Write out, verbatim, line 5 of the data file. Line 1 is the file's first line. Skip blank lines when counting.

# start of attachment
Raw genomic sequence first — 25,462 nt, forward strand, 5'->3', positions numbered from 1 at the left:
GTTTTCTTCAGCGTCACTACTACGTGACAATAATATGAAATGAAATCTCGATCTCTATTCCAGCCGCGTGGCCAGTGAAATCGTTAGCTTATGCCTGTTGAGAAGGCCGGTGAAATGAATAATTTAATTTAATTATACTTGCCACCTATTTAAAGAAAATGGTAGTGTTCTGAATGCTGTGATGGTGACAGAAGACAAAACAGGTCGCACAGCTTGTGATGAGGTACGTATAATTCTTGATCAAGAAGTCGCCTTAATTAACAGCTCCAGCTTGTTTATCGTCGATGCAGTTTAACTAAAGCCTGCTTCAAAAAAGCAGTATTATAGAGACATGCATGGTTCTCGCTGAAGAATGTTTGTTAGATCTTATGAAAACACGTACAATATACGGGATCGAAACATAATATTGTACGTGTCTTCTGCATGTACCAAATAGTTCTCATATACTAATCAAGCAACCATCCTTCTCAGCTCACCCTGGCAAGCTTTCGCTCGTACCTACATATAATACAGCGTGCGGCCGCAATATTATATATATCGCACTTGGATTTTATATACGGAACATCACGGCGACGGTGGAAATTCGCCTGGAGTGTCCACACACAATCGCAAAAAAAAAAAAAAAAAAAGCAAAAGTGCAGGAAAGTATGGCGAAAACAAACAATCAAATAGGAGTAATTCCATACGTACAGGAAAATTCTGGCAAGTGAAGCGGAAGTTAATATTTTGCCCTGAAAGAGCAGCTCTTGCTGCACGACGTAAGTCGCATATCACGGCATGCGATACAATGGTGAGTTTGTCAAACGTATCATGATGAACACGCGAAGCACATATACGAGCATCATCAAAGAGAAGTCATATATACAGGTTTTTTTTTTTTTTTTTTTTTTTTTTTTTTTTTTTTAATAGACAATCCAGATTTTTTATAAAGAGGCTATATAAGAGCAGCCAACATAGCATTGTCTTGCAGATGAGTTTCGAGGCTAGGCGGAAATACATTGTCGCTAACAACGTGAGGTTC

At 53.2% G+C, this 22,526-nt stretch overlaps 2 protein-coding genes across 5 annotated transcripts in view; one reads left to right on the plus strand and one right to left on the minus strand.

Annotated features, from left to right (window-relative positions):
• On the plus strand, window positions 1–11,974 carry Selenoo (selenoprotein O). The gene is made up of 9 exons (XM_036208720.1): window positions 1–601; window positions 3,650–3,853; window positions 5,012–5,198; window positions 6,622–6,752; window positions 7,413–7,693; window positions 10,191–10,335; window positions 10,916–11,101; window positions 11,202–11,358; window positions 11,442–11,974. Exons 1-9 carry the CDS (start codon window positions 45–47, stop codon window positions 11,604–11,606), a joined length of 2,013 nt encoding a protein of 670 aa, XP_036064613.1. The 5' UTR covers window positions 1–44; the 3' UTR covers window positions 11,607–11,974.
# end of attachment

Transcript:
• On the plus strand, window positions 1–11,974 carry Selenoo (selenoprotein O). The gene is made up of 9 exons (XM_036208720.1): window positions 1–601; window positions 3,650–3,853; window positions 5,012–5,198; window positions 6,622–6,752; window positions 7,413–7,693; window positions 10,191–10,335; window positions 10,916–11,101; window positions 11,202–11,358; window positions 11,442–11,974. Exons 1-9 carry the CDS (start codon window positions 45–47, stop codon window positions 11,604–11,606), a joined length of 2,013 nt encoding a protein of 670 aa, XP_036064613.1. The 5' UTR covers window positions 1–44; the 3' UTR covers window positions 11,607–11,974.